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Submitted by visitors to this website

Posted by Lucia and Federica

November 10th 2014

Dear Mr Nicholson, We are two students of the Università Cattolica del Sacro Cuore in Milan. We were at your lecture two weeks ago, and we found it very inspiring. We have really enjoyed the film Les Miserables, so much so that we both have started reading the novel. Moreover, one of us has just graduated with an essay precisely about Les Miserables. We were very touched by something you said during your lecture: no man is evil in the depth of his soul. This sentence inspired us a few questions that we would like to ask you. Has your catholic background had a part in forming this belief of yours? In fact Catholicism asserts that man is essentially good (as God created him in his own image and likeness), although he can be tempted into sin, under particular conditions. We have also noticed that this is exactly the principle that informs Les Miserables both as a novel, a musical and a film. What was working on this film like? Do you think that the value-system emerging from the film represents your own? And now just one last question. We have watched the film almost ten times each, so we have a curiosity – a very small thing – to solve: when Jean Valjean was caught by the police officers and taken back to the bishop, Mons. Myriel told him: «I have saved your soul for God», while in the musical and in the novel he used another verb – more prosaic maybe, but very evocative: «I have bought your soul for God». Why this switch of words? Thank you very much for your kind answer and for your meaningful lecture too, Kind regards, Lucia Masetti and Federica Villa

William Nicholson responded:

I go further: I believe no man is evil, full stop. People do evil - a different point. I take issue with the Catholic Church on this. The church teaches that man is sinful, and needed to be redeemed by the sacrifice of Jesus on the cross. I believe none of that. But to Les Mis: Victor Hugo is the man you should be talking to, but he's no longer there. The morality in all versions of the story is his. I share it wholeheartedly. As for the switch of words, the final film lyrics were all determined by Alan Boublil and Herbert Kretzmer, and only they will know the answer. My guess is they thought the audience would find the concept of 'buying' a soul offensive. I agree with you: I think 'bought' is stronger.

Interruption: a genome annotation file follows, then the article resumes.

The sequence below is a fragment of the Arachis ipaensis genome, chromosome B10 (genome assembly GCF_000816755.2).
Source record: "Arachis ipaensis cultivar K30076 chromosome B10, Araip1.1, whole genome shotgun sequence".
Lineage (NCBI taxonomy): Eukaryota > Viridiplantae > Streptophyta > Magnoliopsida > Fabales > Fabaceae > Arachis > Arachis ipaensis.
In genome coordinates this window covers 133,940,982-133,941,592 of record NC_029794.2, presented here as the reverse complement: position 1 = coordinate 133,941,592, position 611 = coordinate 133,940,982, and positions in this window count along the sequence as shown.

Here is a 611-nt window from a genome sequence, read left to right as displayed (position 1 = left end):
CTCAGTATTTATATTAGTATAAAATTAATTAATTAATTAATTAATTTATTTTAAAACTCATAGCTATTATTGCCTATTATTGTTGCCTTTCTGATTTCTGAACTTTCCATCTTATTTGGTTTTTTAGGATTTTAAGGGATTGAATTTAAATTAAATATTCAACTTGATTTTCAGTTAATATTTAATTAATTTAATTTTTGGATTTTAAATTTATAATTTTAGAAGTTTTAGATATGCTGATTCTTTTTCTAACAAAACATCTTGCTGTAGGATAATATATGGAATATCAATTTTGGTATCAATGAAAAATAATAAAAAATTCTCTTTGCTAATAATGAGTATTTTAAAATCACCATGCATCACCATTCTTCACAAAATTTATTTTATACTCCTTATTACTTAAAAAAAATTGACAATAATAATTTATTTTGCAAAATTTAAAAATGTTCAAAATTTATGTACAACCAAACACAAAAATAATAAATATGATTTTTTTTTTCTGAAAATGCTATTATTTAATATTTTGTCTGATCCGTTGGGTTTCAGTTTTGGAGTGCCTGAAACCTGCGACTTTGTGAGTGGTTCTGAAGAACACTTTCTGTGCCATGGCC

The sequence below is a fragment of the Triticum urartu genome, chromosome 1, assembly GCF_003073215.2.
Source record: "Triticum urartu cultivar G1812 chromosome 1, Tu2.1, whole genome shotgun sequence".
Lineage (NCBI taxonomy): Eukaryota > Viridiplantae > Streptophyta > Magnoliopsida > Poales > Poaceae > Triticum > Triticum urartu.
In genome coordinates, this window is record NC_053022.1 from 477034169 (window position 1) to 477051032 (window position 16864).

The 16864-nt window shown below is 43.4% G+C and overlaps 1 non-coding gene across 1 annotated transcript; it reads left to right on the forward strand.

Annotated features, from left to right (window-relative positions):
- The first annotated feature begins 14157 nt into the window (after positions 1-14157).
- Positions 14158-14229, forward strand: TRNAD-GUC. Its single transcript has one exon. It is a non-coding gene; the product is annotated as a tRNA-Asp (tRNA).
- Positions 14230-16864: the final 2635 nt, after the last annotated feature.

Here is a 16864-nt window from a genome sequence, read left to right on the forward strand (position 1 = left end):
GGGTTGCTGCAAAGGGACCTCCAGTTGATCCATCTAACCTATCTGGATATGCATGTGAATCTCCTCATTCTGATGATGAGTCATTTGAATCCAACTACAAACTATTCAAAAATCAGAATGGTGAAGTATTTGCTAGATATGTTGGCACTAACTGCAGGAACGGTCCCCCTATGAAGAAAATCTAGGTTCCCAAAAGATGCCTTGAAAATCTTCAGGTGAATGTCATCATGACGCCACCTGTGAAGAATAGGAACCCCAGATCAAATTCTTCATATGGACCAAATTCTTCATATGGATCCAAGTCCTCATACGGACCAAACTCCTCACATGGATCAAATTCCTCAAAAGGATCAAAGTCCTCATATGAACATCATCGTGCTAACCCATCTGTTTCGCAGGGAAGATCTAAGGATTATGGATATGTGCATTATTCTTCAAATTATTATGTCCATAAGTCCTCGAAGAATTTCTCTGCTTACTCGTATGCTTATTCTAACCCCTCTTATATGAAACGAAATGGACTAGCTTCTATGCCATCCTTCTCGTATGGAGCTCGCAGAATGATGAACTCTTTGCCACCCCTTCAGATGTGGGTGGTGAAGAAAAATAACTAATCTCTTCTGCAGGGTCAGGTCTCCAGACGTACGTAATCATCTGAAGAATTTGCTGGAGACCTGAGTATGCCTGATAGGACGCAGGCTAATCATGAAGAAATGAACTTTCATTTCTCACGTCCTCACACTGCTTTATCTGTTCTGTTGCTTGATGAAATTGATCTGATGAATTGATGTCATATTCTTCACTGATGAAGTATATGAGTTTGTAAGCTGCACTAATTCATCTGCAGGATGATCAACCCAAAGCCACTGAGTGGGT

Posted by Rosie Semlyen

November 3rd 2014

I'm doing a project for school on Nelson Mandela and my grandma suggested contacting you, as your cousin Jane is her neighbour, at Brinkworth! I would like to know what you found most interesting about his life and I understand that you never met Mandela, so I was wandering why? Thank you!

William Nicholson responded:

There's so much that's interesting about Mandela's life. Where can I start? I think what most impressed me was his insight that his enemies, the white South African government, were more afraid of him than he was of them. That made it possible for him to remove their fear, and open the way to a free society. And yes, I never met the great man. When I was due to meet him I had a car accident and was smashed up; and later the opportunity didn't arise. I was very aware that everyone wanted to meet him, which was a burden on him. I saw no reason to add to that burden.

Posted by Mr Les Grice

October 28th 2014

No question, but wanted to tell you how thrilled I was to hear you speak at the London screenwriters Festival. I met a fellow lady writer about 30 minutes before your talk during a break and she was wondering which session to attend next and I sort of talked her into yours. At the end she thanked me for much but mainly and simply for the one piece of inspiration and advice she gained from your wonderful talk. You are a gentleman and a scholar and I hope that will not be the last we see of you at LSF. Maybe next year?

William Nicholson responded:

Thanks. I never quite know how useful what I'm saying is, so I appreciate your post very much.

Posted by Nick de Grunwald

October 24th 2014

Not really a question, but a statement of appreciation. Finally got round to reading "Rich and Mad", it's just great. Pretty much perfect. I could empathise completely with all the characters, Maddy's friends, Max, Pico particularly, and both the main characters are quirky and funny and I became more and more involved in their lives.... wonderful.

William Nicholson responded:

You're one of a select few. I don't quite know why, but Rich and Mad never quite took off. I was hoping it would be read in every school in the country. So it goes.

Posted by Gbenga

October 21st 2014

I would love to send William nicholson an email about a very important issue. Please can I have his personal email address so I can get my message across to him. It is very important. Thanks

William Nicholson responded:

I pick up these website posts myself, but I don't really like sending out my personal email address. Can you give me some idea (via this site) what it is you want to contact me about?

Posted by Joseph DeGolyer

October 20th 2014

This isn't really a question, but I found your site after looking for a DVD of Firelight, which I guess is only available in Chinese... Last week I watched your film in a Film Analysis class at Utah Valley University and I was thoroughly impressed. It's a really good film. Everyone had tears in thier eyes when my professor turned the light on. Anyway, I just want to say thank you. -Joe

William Nicholson responded:

And thank you, too. It's strange, isn't it, that the only DVDs seem to be Chinese-made? God knows why. I love the film, and it really pleases me that it lives on, by whatever means.